NEW YORK — Move over, “Dancing With the Stars” — there are some new high-flying heroes in town.
On Tuesday, ABC entertainment chief Paul Lee announced a fall prime-time schedule that would see the much anticipated Joss Whedon series “Marvel’s Agents of S.H.I.E.L.D.” take the Tuesday 8 p.m. slot previously given to “DWTS, with the long-running twinkle-toed series condensing its competition and results programs to a two-hour episode on Monday nights.
In a conference call with reporters, Lee explained the “DWTS” decision as motivated by a desire to create an “occasion” on the one hand and a belief in the new Marvel series on the other.
“It tested so well in all four quadrants (young, old, men and women),” Lee said of “Agents.” “Of course it’s Joss Whedon; he knows how to create not just great television but great relationships,” adding that, despite the superhero aspects, “we think it’s a four-quadrant show … (that’s) going to bring a wider audience to us.”
In a schedule he said was characterized by both “stability” and “ambition,” Lee laid out a Tuesday prime-time lineup that would see a block of four new shows. Following the hour-long “S.H.I.E.L.D” will be retro ’80s comedy “The Goldbergs” from actor-filmmaker Adam Goldberg, the Malin Akerman-toplined “Trophy Wife” about, well just that, and the DreamWorks Television lottery drama “Lucky 7.”
Of the last one, Lee said it was “a show about the 99 percent. It’s aspirational but we’ve gone out of our way to make it feel authentic.”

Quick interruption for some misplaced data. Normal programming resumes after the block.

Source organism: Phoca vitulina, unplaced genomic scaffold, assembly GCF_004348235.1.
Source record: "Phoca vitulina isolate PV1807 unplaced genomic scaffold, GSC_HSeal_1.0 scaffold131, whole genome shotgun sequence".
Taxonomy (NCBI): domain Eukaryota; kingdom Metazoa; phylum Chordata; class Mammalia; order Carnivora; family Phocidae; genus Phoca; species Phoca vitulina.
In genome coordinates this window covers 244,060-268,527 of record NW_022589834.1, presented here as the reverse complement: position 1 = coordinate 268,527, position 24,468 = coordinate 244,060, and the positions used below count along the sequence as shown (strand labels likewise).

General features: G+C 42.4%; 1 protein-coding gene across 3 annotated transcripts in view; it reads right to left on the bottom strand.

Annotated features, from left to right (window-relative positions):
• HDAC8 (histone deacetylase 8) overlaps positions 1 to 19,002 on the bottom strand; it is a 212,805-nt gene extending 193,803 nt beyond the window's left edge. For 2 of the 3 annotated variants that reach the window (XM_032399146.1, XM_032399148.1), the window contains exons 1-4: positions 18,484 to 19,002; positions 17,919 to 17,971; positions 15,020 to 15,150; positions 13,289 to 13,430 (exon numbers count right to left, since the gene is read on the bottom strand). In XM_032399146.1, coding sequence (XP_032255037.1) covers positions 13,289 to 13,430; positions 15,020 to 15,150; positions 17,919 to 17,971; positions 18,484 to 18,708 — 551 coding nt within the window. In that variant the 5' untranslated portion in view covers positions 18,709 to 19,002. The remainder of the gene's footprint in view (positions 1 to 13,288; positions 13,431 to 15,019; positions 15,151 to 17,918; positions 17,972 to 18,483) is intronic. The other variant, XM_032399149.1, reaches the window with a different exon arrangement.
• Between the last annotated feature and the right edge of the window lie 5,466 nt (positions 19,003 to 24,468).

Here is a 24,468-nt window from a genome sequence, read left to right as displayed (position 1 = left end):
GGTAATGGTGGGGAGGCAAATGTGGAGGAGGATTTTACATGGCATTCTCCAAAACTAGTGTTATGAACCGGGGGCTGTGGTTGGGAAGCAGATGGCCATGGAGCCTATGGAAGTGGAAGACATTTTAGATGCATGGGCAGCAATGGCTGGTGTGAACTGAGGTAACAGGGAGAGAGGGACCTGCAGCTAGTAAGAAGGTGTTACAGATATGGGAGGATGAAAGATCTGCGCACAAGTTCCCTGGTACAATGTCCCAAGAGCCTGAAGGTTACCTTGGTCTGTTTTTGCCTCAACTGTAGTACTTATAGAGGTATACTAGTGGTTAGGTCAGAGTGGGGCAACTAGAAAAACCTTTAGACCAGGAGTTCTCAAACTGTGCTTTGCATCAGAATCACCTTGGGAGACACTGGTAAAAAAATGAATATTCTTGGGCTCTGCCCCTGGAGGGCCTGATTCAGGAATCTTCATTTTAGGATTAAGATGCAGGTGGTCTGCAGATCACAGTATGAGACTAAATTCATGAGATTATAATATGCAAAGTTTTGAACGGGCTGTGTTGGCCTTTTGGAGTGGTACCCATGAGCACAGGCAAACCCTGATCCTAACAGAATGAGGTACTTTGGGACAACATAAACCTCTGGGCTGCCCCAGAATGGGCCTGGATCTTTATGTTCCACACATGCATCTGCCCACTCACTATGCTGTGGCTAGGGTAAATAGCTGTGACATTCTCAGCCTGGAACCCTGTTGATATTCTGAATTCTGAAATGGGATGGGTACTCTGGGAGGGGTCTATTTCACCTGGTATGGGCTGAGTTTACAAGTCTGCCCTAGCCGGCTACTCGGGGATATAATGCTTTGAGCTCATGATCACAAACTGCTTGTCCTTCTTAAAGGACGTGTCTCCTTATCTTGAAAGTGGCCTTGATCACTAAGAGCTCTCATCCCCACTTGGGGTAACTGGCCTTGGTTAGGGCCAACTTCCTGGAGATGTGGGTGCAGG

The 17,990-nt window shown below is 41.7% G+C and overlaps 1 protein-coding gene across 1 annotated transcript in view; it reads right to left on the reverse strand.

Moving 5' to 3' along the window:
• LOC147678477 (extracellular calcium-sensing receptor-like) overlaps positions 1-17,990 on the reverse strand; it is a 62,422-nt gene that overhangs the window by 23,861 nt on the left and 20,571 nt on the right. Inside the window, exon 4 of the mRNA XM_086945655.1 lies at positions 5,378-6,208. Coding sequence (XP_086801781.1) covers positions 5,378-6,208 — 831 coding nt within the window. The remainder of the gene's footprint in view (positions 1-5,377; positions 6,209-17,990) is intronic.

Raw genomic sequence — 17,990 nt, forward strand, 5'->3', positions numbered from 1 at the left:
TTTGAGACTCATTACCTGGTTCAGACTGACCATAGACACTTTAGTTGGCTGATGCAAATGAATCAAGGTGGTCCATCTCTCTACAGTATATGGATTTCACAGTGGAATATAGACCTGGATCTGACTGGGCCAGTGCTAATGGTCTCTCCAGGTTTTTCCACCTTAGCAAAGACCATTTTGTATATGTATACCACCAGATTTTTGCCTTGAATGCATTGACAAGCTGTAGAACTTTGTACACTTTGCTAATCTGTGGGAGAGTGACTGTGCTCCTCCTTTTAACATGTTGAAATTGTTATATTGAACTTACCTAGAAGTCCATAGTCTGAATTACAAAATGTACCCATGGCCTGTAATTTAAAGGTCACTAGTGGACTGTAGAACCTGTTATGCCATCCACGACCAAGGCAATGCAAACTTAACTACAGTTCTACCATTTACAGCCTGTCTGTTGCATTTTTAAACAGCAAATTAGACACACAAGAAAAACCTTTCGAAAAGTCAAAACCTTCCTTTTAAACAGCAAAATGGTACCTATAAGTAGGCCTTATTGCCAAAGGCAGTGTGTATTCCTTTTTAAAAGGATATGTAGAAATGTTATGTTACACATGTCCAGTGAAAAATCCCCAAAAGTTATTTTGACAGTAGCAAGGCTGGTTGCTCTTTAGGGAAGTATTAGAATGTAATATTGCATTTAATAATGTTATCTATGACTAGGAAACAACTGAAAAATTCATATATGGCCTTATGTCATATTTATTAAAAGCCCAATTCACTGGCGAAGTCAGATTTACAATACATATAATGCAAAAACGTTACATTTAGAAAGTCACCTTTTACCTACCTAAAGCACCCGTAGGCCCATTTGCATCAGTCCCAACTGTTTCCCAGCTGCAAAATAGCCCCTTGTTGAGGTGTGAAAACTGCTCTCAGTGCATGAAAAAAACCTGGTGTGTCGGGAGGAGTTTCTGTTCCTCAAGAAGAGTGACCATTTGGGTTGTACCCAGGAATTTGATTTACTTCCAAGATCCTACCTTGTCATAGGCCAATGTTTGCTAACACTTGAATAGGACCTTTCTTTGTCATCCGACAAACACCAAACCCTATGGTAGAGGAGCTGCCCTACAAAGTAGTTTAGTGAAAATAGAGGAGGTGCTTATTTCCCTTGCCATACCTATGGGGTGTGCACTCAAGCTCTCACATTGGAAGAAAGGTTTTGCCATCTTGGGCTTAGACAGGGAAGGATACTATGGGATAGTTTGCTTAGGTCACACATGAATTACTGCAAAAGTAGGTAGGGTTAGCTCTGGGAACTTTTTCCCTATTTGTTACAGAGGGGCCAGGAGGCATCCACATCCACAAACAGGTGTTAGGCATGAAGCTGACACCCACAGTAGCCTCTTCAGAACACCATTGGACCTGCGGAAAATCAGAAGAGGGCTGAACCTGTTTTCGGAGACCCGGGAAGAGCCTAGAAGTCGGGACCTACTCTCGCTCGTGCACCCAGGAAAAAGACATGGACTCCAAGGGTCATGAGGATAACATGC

On Wednesday, the network hopes to boost the Rebel Wilson ladies-on-the-town series “Super Fun Night” by handing it the coveted slot behind “Modern Family,” with the James Caan intergenerational family comedy “Back in the Game” occupying the hammock slot between “The Middle” and “Modern Family.”
The network will also give pride of place to its “Once Upon a Time” spinoff “Once Upon a Time in Wonderland” with an 8 p.m. Thursday slot; it will be the only change in prime-time that day, as long-running “Grey’s Anatomy” and newer hit “Scandal” follow. Also staying put is “Nashville” in the 10 p.m. slot; in its first year, the Connie Britton country-music series attracted critical plaudits but drew mixed ratings numbers.
Among the shows that ABC is to air with no definite premiere date are new comedy “Mixology,” about a group of New York singles, Kyle Killen’s psychological-themed “Mind Games” starring Steve Zahn, and returning precocious-teen comedy “Suburgatory” starring Jane Levy.
Lee also described a seasonal structure in which limited-run series would be sandwiched between two batches of 12 episodes in fall and spring. The logic, he said, was to avoid the patchwork of repeats and originals that confuse viewers. Among the limited-run shows the network will air is non-scripted series “The Quest,” a kind of globetrotting reality show that takes place in a “Lord of the Rings” environment.
ABC is coming off a solid year of returning hits in several genres with “Once Upon a Time,” “Modern Family,” “The Middle” and “Scandal.” But it has also seen its share of disappointments, with freshman series “Last Resort” and “666 Park Avenue” canceled after low numbers. Overall, “DWTS” viewership remains solid, though the show tends to skew older. It will continue to be followed by “Castle” at 10 p.m. on Monday nights.
Polarizing alien comedy “The Neighbors” stays on the ABC schedule but moves to Friday night, where it will play at 8:30 behind returning family comedy “Last Man Standing.” Lee described “Neighbors” as “gloriously inventive.”
Off the network, to the chagrin of hard-core fans, is the Damon Wayans Jr. single-camera comedy “Happy Endings,” which was shuffled around this season before being canceled last week. “It was on-brand; it was just too narrow,” Lee said, adding, “I love that show and found it hard to make that decision.”